Currid, John D., Against the Gods: The Polemical Theology of the Old Testament. Wheaton, Il: Crossway, 2013, pp. 153, paperback.
John D. Currid (PH,D., University of Chicago, is the Carl McMurray Professor of Old Testament at Reformed Theological Seminary in Charlotte, NC. He lectures worldwide on biblical and archaeological topics. He serves as Pastor of Teaching and Preaching at Sovereign Grace Church (PCA) in Charlotte. He has authored many books and journal articles.
The title of the book Against the Gods: The Polemical Theology of the Old Testament (AG) is an accurate statement of the contents. In the prologue, he acknowledges that the main content of the book was presented at a conference at Reformed Theological Seminary—Charlotte in 2007. He states that: “the book is about the relationship between the writings of the Old Testament and other Ancient Near Eastern literature.” “And so, the question for modern minds in this regard is, what precisely is the relationship of the Old Testament to Near Eastern Literature?”
The book is divided into 11 chapters:
- A Brief History of Ancient Near Eastern Studies.
- The Nature of Polemical Thought and Writing.
- Genesis 1 and Other Ancient Near Eastern Creation Accounts.
- Ancient Near Eastern Flood Accounts and the Noahic Deluge of Genesis 6-9.
- Joseph, the Tale of the Two Brothers, and the “Spurned Seductress” Motif.
- The Birth of the Deliverer.
- The Flight of Sinuhe and Moses.
- Who Is “I Am Who I Am”? Exodus 3 and the Egyptian Book of the Heavenly Cow.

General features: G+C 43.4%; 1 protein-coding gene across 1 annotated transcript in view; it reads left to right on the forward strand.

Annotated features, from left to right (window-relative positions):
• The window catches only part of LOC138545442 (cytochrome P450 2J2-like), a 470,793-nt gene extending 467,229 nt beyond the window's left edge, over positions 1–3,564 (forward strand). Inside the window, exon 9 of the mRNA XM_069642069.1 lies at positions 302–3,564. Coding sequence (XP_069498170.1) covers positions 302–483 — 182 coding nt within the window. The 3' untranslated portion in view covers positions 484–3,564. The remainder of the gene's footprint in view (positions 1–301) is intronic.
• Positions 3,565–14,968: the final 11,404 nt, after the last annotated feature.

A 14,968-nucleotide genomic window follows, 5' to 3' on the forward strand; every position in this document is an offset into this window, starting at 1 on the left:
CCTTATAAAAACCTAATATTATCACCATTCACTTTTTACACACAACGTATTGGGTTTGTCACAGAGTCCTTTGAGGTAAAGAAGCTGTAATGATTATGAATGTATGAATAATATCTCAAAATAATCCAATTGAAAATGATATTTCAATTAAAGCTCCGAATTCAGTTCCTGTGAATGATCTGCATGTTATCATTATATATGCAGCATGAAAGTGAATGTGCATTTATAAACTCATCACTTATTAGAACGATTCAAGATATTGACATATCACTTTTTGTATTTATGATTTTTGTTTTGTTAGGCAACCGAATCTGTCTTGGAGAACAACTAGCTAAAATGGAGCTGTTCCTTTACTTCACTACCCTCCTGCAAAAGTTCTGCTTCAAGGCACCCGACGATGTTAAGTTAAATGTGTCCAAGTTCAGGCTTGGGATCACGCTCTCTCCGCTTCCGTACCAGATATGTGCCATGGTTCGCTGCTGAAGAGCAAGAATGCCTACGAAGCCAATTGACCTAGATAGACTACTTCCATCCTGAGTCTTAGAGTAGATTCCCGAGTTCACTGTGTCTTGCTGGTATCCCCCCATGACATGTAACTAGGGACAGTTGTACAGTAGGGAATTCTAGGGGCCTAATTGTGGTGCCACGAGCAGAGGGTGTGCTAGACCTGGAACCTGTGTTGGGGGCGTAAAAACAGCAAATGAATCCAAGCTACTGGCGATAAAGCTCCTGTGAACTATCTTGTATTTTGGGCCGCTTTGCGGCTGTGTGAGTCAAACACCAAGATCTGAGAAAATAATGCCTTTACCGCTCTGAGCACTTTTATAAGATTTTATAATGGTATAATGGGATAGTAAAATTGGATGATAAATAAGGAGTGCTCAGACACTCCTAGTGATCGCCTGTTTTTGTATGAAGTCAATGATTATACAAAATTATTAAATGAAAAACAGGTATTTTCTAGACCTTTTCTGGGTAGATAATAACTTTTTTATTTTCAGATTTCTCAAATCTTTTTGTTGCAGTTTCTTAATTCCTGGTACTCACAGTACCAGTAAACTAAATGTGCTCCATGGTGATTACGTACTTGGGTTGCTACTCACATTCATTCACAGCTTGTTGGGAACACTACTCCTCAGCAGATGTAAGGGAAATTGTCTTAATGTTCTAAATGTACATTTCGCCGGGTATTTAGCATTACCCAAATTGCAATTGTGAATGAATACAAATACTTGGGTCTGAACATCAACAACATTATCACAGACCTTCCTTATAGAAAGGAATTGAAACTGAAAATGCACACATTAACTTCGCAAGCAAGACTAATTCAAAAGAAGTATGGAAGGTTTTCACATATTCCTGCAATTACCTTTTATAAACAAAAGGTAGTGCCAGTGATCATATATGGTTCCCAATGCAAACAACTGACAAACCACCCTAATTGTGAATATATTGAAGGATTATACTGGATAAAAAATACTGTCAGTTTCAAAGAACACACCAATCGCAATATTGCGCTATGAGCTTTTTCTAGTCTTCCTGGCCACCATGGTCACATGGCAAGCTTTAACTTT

- The Rod of Moses.
- The Parting of the Waters of the Red Sea.
- Canaanite Motifs.
There is a basic framework to chapters 3-11. Currid identifies significant differences between the Ancient Near Eastern literature (ANE) and the Old Testament (OT). The differences are more momentous than the similarities. Three major differences that are emphasized are: 1. ANE is legendary myth while the OT claims to be historical accounts, 2. ANE is based on polytheism while the OT purports monotheism, 3. ANE was understood as saga while the OT engaged mankind within a historical and cultural context.
Currid demonstrates that ANE provided support for the gods while the OT was a polemic against the ANE gods. The OT did not adapt or adopt ANE but rather engaged it for the purpose of refuting and discrediting ANE theology by revealing the true God of the OT.
There is nothing that is particularly ground breaking in the book, nor does the book make such a claim. Currid states: “The study is meant to be exemplary and not exhaustive” (prologue). AG is intended to provide for the layperson a rudimentary understanding of the relationship and questions between ANE and OT literatures. Even though the book is written for the layperson, a seminarian could benefit as it is a good introduction and survey of some of the more frequently identified parallels between the ANE and OT. Chapter 1 is an excellent survey of development of this discipline since 1798. The reader should keep in mind that all of this literature addresses timeless questions and circumstances that would be explored by any society or culture. It should be expected that such queries would be deliberated throughout history.
John A. McLean, Liberty University Rawlings School of Divinity.